Today, I’m answering a question about options for having a child evaluated for learning disabilities:
There are basically two options for having your child professionally tested–the public school system or a private practitioner.
The public school system is required, by law, to evaluate any child suspected of having a learning disability at no cost to you, however the old adage of “you get what you pay for” almost always applies. The school system will test your child and tell you if she has a learning disability in whatever area of disability they determine she might have, often without additional information about underlying causes. For example, they may tell you your child has a disability in ”mathematical computation.” You can probably surmise such disability indicators yourself! Additionally, if you go to the school system, depending upon their understanding of regulations (which is often very poor), they may THINK they can dictate what you do educationally and they can make your life miserable if they think in such a way.
The second alternative is having a professional evaluation by a private practitioner–which is only as good as the evaluator, so be careful who you choose. We have totally wasted our money before by picking someone out of the phone book based upon an advertisement and we have had excellent evaluations done by a highly qualified neuropsychologist. We found our highly qualified neuropsychologist through a recommendation from a special education attorney’s office.
A conscientious neuropsychologist evaluates all aspects of a child’s cognitive functioning including short-term, working memory, long-term memory, attention, processing speeds, comprehension, executive functioning, etc. While you have already determined your child is having difficulty, you really don’t know what underlying cognitive processes are CAUSING your child’s difficulties.
Without knowing the root cause, it is difficult to know precisely how to meet your child’s needs. If her working-memory is at issue, then you would need to work on strengthening the amount of information she can hold in her head and manipulate. If her verbal processing skills, processing speed, reasoning skills, etc. are at issue, then you would need to address whichever causes are at the heart of her learning difficulty.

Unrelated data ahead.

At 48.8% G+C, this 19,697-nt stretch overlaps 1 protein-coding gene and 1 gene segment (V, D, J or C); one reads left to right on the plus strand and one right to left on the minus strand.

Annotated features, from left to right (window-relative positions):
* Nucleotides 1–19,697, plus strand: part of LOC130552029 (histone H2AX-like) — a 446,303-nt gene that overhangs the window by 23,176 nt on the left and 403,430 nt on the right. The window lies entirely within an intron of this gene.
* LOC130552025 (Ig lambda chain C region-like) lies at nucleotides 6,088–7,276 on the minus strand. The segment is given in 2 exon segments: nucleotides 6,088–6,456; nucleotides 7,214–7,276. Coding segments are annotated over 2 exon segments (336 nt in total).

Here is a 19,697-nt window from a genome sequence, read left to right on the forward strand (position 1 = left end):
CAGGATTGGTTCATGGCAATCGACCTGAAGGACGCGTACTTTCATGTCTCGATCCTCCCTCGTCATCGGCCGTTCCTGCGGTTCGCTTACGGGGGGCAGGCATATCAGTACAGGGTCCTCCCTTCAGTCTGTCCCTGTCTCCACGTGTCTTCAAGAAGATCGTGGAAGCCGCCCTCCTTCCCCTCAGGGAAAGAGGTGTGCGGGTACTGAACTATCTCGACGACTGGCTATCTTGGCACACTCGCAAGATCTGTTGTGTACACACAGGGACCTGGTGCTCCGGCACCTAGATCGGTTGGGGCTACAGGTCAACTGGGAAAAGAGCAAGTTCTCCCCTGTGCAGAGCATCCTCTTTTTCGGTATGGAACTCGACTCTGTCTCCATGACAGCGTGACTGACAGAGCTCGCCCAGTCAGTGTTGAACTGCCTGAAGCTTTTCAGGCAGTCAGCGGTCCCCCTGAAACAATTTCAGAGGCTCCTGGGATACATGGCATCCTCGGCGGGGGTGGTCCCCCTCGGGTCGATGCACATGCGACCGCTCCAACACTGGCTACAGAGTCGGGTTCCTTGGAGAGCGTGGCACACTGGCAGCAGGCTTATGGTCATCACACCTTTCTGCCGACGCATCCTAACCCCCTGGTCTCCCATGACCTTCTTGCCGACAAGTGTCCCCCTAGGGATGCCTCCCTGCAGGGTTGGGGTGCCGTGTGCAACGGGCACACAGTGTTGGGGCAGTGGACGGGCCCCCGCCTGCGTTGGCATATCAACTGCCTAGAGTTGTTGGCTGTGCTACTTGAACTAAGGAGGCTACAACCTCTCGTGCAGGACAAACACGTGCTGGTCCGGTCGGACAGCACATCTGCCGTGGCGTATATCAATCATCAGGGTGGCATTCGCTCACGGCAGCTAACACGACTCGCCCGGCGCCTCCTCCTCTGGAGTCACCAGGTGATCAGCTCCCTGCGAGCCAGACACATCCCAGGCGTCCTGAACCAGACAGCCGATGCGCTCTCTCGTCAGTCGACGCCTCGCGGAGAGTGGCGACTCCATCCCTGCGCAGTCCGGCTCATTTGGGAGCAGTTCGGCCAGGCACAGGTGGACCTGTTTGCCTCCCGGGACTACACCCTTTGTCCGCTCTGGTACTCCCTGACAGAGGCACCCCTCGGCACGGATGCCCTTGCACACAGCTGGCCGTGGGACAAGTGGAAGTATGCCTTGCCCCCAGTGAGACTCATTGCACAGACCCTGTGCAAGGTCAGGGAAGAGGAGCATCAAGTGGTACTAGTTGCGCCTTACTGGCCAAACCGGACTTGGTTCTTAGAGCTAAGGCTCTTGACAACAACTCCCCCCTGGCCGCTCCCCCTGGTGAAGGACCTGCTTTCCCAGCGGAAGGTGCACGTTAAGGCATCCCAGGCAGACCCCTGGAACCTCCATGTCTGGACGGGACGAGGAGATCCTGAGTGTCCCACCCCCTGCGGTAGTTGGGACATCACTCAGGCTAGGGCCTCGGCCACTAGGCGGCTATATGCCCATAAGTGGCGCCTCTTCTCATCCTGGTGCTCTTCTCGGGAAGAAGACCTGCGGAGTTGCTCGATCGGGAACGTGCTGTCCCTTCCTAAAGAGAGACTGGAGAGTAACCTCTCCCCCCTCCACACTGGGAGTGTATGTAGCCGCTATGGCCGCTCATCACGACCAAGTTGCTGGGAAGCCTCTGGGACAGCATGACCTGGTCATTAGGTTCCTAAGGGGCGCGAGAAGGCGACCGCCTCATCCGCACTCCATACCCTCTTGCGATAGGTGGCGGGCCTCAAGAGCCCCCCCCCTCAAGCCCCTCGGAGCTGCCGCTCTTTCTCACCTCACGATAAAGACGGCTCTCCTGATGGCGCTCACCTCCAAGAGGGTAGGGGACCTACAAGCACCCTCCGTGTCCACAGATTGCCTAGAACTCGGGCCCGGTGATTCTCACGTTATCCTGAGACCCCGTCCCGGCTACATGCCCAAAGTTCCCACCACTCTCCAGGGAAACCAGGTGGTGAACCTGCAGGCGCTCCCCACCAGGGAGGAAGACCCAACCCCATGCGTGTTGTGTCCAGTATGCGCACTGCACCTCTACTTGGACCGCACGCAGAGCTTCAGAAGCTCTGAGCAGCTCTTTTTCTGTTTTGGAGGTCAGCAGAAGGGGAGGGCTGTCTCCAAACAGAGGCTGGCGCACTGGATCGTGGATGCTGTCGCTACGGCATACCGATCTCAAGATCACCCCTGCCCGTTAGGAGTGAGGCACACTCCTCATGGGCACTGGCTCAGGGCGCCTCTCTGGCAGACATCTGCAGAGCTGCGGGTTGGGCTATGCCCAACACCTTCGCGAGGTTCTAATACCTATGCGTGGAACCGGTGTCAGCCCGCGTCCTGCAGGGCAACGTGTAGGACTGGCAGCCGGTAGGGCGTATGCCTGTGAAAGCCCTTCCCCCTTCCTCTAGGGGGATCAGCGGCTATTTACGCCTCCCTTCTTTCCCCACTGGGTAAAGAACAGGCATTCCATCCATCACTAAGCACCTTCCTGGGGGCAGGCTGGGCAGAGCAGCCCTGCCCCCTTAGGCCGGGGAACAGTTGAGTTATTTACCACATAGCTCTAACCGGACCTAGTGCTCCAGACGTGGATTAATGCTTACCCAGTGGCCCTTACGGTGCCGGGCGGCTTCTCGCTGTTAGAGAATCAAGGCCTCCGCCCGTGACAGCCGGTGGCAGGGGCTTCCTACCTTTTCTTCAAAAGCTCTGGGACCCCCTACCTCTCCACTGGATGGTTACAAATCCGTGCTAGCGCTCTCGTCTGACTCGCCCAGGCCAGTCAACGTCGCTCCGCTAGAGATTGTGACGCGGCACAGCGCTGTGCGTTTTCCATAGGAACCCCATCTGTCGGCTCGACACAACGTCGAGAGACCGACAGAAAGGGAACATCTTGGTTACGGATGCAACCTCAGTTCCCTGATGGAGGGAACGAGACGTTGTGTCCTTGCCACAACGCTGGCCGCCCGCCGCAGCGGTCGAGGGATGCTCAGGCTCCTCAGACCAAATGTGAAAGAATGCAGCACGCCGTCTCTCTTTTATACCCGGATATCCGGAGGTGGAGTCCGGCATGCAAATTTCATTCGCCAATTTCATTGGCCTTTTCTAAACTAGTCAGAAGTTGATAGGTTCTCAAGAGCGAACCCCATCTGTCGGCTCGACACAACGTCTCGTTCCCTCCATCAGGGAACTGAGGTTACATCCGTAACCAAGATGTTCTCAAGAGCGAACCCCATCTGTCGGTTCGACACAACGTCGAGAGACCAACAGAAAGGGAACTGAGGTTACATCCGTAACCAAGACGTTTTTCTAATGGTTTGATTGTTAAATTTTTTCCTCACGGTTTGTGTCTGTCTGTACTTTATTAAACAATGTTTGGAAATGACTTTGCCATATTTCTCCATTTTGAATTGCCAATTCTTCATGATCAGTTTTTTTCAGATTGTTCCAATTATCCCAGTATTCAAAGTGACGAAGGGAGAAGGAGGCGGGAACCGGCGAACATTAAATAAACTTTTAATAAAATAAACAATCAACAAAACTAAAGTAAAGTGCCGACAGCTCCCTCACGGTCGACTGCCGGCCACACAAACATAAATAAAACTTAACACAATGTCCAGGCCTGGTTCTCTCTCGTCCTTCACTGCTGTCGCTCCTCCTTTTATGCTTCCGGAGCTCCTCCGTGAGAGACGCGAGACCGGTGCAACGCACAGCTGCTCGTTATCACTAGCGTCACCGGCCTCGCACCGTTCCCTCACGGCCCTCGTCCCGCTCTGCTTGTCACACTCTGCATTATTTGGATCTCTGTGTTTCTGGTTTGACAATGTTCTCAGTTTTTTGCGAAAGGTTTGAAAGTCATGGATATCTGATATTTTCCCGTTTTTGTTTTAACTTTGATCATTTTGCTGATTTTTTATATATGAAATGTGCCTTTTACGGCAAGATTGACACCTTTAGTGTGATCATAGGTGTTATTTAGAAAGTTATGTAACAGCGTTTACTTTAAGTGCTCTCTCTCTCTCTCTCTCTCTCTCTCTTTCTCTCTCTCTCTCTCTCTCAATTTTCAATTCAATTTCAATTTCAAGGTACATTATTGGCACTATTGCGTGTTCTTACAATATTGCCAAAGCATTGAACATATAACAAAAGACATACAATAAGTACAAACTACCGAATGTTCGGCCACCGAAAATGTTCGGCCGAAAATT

The root causes are important because otherwise you can waste instructional time that will be ineffective in the long term. As a real-case example, two brothers were both diagnosed with Attention Deficit Disorder. The oldest brother’s ADHD was specified as “Inattentive type, secondary to dyslexia and executive functioning.” The younger brother’s ADHD was specified as “Combined type, Primary.”
What does that mean? It means the oldest brother’s attention deficits were caused by his dyslexia and executive functioning (planning, sequencing, etc.) difficulties. For the oldest, when his dyslexia and Executive Function issues were overcome, his ADHD disappeared. Conversely, for the younger brother, his ADHD was primary–it CAUSED his difficulties with comprehension, memory, etc. As a root cause, managing the ADHD itself enabled the younger brother to keep his mind on his studies a LOT better.
As a parent, you aren’t likely to be able to determine if your child’s attention issues are primary or secondary. If ADHD is primary, treating the ADHD is the key. If the ADHD is secondary, then you may need to address the underlying cognitive processing issues to eliminate the ADHD tendencies. It’s a chicken and egg kind of question where only a highly qualified neuropsychologist can determine which comes first.
By you obtaining a comprehensive evaluation, you will know specifically what areas of cognition you need to work on with your child. The biggest hurdle with such an evaluation is cost.. It is EXPENSIVE. A neuropsychologist runs about $2000-$3000 for a comprehensive evaluation. The evaluation takes place over multiple days and usually is not covered by insurance unless ADHD is the PRIMARY diagnosis–then it is sometimes considered a medical issue.
If you can’t scrape up the money for testing, and don’t want the public school trying to dictate your teaching, then I would recommend using multi-sensory instructional methods and cognitive processing exercises as a blanket attempt to meet your child’s unspecified needs. We used Lexia Learning’s Cross Trainer (which used to be available as a computer program via CD, but is now only online).. You can check it out here:
For multi-sensory math instruction, Math-U-See is really good as is Cuisenaire Rods, Base Ten, or any other math program with manipulatives and preferrably an audio/visual component too. Orton-Gillingham based reading programs are supposed to be multi-sensory (although some are very limited in their multi-sensory components). You can learn more about learning styles and multisensory teaching at:
Depending upon the severity of your child’s problems, you may be able to get away without an evaluation, but just know that as you try various avenues, you may or may not be hitting upon meeting your child’s actual needs.